(Recasts to highlight production cuts)
DETROIT Dec 22 U.S. auto sales will probably
decline slightly for December as consumers keep snubbing sedans
despite record consumer discounts, industry consultancies J.D.
Power and LMC Automotive said on Thursday in a forecast that
highlights the pressure on Detroit automakers.
While U.S. auto sales for all of 2016 could eke out a
record, Power and LMC forecast manufacturers' discounts offered
to close sales would hit a record high of more than $4,000 per
vehicle in December. The consultancies estimated sales at 17.5
million vehicles on a seasonally adjusted annualized basis this
month, flat with a year ago.
Detroit automakers are moving to cut production of certain
vehicles, particularly small and mid-sized sedans, as they
concede that the market is hitting a plateau where the cost of
pushing additional sales in of certain cars outweighs the
General Motors Co plans to lay off 3,300 workers
indefinitely at three U.S. car factories.
Ford Motor Co and Fiat Chrysler Automobiles NV
have ordered temporary cutbacks at several
factories. Fiat will extend a Christmas shutdown by one week at
the Windsor, Ontario, plant that builds its new Pacifica minivan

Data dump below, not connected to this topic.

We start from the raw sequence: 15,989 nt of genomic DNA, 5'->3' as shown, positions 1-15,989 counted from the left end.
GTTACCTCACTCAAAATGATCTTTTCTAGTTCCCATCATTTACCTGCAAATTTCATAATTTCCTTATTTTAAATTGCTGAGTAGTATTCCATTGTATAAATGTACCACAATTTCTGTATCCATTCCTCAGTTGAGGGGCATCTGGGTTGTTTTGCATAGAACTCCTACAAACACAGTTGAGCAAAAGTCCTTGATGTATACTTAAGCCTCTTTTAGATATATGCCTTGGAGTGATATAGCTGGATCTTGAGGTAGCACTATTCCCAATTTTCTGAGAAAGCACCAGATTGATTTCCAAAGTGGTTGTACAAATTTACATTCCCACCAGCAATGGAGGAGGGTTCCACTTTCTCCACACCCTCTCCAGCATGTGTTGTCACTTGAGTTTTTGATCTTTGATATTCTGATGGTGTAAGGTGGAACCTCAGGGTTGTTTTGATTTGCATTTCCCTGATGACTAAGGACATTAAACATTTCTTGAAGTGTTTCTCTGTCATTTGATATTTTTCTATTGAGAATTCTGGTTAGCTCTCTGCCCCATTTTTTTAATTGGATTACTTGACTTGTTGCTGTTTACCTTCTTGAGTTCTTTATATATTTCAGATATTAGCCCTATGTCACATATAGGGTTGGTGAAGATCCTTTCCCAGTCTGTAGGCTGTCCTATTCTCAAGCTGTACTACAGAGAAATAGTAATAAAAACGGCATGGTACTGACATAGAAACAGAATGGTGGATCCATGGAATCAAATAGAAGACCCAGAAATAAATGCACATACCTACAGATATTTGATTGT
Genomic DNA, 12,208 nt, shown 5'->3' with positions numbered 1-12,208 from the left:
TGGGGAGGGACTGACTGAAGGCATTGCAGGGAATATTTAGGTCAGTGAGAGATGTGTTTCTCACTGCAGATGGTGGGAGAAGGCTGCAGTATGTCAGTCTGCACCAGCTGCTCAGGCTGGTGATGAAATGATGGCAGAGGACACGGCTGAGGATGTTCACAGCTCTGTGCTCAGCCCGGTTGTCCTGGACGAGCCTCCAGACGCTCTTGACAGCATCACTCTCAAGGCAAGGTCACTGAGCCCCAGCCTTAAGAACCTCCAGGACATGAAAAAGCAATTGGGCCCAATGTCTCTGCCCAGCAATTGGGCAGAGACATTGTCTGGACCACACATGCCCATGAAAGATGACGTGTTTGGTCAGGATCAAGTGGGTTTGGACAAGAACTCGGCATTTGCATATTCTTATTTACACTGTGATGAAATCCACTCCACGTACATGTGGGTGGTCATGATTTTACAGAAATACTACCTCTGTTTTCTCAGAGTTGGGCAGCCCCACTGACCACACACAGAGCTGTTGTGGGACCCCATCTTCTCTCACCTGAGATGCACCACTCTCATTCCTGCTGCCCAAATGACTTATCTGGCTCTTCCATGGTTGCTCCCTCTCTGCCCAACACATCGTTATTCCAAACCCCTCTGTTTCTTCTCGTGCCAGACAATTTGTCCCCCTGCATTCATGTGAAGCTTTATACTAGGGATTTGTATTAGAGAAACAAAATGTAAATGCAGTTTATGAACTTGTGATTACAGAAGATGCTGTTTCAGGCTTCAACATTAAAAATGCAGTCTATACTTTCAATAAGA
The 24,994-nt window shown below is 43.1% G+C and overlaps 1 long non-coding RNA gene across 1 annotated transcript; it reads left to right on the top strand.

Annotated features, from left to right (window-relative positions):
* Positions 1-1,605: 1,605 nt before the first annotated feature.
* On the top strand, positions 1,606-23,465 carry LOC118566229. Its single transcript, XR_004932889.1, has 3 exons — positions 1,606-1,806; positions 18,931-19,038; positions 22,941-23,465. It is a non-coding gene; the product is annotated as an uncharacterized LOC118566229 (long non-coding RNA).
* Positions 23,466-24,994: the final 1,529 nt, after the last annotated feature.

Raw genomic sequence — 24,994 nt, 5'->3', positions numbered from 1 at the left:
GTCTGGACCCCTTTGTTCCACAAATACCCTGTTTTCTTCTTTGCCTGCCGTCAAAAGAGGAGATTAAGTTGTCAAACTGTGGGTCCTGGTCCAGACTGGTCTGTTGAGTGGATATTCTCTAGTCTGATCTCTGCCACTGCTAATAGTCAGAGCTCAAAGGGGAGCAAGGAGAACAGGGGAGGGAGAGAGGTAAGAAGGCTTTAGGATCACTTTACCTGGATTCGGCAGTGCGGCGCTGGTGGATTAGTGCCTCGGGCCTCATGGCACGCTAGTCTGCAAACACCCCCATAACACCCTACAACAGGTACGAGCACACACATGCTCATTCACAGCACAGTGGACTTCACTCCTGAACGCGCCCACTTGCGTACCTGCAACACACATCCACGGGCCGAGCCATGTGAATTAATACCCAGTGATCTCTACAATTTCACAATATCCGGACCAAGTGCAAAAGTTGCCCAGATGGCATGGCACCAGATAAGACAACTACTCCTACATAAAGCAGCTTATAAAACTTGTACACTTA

and at a Brampton, Ontario, factory that assembles Chrysler 300
and Dodge Challenger sedans.
The speed that U.S. consumers, emboldened by cheap gasoline,
have turned their backs on small cars to embrace larger sport
utility vehicles and pickups has caught Detroit automakers
Light trucks, including SUVs, have surged to 59 percent of
the total U.S. light vehicle market for the first 11 months of
2016, compared with 52 percent in the comparable 2014 period.
That tilt has forced cutbacks at factories dedicated solely to
car production when oil prices were high, such as GM's
Lordstown, Ohio, plant, which will lay off workers on its third
production shift next month.
How close automakers come to beating a full-year sales
record will depend on both consumer demand and the companies'
decisions on how many vehicles they sell to rental car fleets.
In 2015, U.S. sales totaled 17.39 million vehicles,
according to WardsAuto, and 17.47 million, according to
Autodata. The two consultancies differ on the number of large
trucks they include in the "light vehicle" sales figures they
In a separate forecast, TrueCar Inc's ALG
automotive consultancy said December sales would fall 2.6
percent to a seasonally adjusted annualized rate of 17.41
(Reporting by Bernie Woodall and Joseph White; Editing by
Frances Kerry and Lisa Von Ahn)